An increasingly public row over a plot of land in Banteay Meanchey has pitted one of the nation’s top drug cops against a brother of the prime minister, prompting a National Police investigation at the highest levels and raising, yet again, questions about nepotism and abuse of power in the Kingdom.
In a document, circulated widely in media circles yesterday and appearing to be authentic, Prime Minister Hun Sen’s brother Hun San accuses National Police Anti-Drug Chief Mok Chito of a campaign of interference and harassment relating to a personal land dispute, and asks Interior Minister Sar Kheng to intervene on his behalf.
The missive appears to have spurred a rapid response from Cambodian authorities – often criticised for their unenthusiastic approach to investigations – with a note affixed to the document, purportedly from Kheng himself, directing National Police Chief Neth Savoeun to look into the complaint just three days later.
In the May 2 letter, Hun San asks Kheng to prevent Chito, also a deputy National Police commissioner, from abusing his power to obstruct construction activity on a 119-hectare piece of land.
“Please Samdech [Sar Kheng] help instruct His Excellency Mok Chito, who is protecting offending officials encroaching on my land, creating discomfort for me and my children and decreasing the popularity, unity and faith of the Cambodian People’s Party, especially the ruling party’s family,” the initial letter reads.
The complaint was printed on letterhead from the Ministry of Public Works and Transport, where Hun San is an official at the Kampuchea Shipping Agency and Brokers.
In a remarkably quick handling of the case, Kheng instructed Savouen on May 5 to investigate Hun San’s complaint, according to his note on the document.
However, Hun San’s complaint does not note the fact that the land is subject to litigation over its ownership. Banteay Meanchey Deputy Court Prosecutor Sok Keobandith confirmed yesterday that an injunction had been ordered on the land since January 2016. “The court is doing its procedures and has not decided who the land belongs to.”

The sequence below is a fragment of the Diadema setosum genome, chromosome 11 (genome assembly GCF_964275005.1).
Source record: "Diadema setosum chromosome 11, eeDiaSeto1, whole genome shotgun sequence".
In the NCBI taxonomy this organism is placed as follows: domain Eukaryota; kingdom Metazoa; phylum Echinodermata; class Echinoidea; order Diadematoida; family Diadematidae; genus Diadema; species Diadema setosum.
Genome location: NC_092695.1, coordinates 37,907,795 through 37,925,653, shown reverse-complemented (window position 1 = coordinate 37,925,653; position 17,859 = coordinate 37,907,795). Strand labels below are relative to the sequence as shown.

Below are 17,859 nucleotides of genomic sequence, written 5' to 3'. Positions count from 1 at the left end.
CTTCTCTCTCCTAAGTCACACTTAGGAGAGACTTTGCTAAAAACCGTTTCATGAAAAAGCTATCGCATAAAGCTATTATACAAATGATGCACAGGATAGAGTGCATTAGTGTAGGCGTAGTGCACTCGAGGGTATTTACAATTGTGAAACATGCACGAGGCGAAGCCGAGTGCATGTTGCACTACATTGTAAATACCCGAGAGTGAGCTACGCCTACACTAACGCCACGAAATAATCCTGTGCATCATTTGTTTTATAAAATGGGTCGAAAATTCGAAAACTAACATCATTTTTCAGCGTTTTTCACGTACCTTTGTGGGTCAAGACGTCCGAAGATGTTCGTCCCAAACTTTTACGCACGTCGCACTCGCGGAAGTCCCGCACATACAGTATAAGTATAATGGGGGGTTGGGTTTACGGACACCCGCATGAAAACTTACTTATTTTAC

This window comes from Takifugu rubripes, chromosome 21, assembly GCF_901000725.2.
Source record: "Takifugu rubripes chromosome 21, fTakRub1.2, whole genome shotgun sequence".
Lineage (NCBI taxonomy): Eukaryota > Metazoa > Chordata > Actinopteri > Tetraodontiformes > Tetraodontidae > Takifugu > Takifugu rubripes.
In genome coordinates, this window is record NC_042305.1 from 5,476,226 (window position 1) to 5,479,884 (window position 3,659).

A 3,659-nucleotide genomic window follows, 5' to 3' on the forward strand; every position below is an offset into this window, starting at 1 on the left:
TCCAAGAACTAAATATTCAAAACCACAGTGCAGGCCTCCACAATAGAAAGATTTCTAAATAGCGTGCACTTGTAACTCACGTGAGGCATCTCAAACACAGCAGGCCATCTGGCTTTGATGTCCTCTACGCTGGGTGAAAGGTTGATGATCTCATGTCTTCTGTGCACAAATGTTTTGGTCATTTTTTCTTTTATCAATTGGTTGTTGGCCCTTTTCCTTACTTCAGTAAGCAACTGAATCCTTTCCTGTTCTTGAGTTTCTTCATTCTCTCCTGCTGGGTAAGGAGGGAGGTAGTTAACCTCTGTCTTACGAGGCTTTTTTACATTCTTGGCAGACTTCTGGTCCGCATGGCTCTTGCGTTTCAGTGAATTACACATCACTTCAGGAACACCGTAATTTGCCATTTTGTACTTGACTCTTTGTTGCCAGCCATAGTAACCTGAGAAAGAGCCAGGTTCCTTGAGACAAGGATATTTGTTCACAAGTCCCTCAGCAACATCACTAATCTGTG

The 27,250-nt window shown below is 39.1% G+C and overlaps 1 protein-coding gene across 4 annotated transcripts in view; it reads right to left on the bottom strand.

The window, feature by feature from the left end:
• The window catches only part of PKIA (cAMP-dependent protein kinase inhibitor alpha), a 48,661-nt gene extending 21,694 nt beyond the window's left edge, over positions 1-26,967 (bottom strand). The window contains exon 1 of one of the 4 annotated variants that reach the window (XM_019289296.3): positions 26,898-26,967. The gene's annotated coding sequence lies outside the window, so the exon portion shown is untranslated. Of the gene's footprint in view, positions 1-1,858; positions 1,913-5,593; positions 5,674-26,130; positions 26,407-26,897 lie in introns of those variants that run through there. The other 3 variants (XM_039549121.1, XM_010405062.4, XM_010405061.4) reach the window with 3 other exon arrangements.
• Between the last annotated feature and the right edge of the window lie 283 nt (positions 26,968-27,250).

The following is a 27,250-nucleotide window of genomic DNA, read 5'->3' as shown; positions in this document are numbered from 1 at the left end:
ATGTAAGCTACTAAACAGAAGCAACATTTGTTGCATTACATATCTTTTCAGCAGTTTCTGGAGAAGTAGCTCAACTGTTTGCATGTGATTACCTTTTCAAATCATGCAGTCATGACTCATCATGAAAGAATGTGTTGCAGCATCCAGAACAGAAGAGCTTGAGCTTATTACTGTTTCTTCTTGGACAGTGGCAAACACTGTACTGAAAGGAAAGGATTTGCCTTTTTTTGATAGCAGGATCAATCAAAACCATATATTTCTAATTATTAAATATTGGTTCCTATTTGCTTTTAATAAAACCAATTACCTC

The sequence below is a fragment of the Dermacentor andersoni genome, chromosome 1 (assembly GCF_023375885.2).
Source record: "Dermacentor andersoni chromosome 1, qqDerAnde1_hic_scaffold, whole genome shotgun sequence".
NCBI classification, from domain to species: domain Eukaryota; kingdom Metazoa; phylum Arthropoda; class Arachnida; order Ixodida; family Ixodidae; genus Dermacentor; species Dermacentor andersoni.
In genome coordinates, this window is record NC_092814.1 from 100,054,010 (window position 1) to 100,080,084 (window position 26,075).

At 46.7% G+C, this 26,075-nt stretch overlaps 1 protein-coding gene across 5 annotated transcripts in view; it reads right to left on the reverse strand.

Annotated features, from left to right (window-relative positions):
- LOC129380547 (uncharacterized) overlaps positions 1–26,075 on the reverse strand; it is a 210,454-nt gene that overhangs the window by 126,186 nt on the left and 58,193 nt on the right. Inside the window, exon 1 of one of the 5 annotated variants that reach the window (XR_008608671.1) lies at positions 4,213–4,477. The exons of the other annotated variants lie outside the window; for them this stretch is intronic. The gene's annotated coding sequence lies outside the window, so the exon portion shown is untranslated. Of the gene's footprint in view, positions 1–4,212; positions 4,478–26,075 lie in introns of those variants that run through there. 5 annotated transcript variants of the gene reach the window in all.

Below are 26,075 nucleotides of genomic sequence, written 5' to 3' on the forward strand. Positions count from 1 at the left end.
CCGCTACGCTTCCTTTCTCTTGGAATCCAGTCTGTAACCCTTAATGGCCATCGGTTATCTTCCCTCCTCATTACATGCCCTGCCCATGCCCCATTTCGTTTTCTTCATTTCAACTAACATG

Deputy Provincial Police Chief Sith Loh said the court had asked that construction be stopped on the land, and police officials were only following up on that order.
For his part, Chito questioned Hun San’s allegations yesterday, saying he was aware of the land dispute but had not intervened in the case and did not even know where the land was located.
He added that he had already spoken to Hun San conveying that he had not instructed police officials to threaten the premier’s brother.
“I said that I have never been there, nor met with his colleagues, so how could I threaten [him]? And I told him that ‘what you believe is wrong’,” he said.
Chito said he was made aware of the case by both Hun San’s son-in-law and Hong Mao, one of the plaintiffs against Hun San in the suit, after which he refused to take sides.
Neither Hun San nor Ministry of Interior spokesman Khieu Sopheak could be reached.
San Chey, executive director of transparency NGO ANSA, questioned Hun San’s use of an official letterhead in what was clearly a personal matter.
“The land does not belong to the Ministry of Public Works and Transport but belongs to an individual. For me it is hilarious that top government officials do not understand how to use ministry letterheads,” he said.
Licadho’s Am Sam Ath said the promptness of Kheng’s directive showed a double standard because land disputes involving ordinary citizens were never addressed with such alacrity.
“We can see this case is very fast because the complainant is a brother of the Prime Minister and also works in government,” he added, alluding to a Khmer proverb in which fighting elephants crush the ants. “This is just a conflict in the ruling party, or the two so-called elephants fighting with each other.”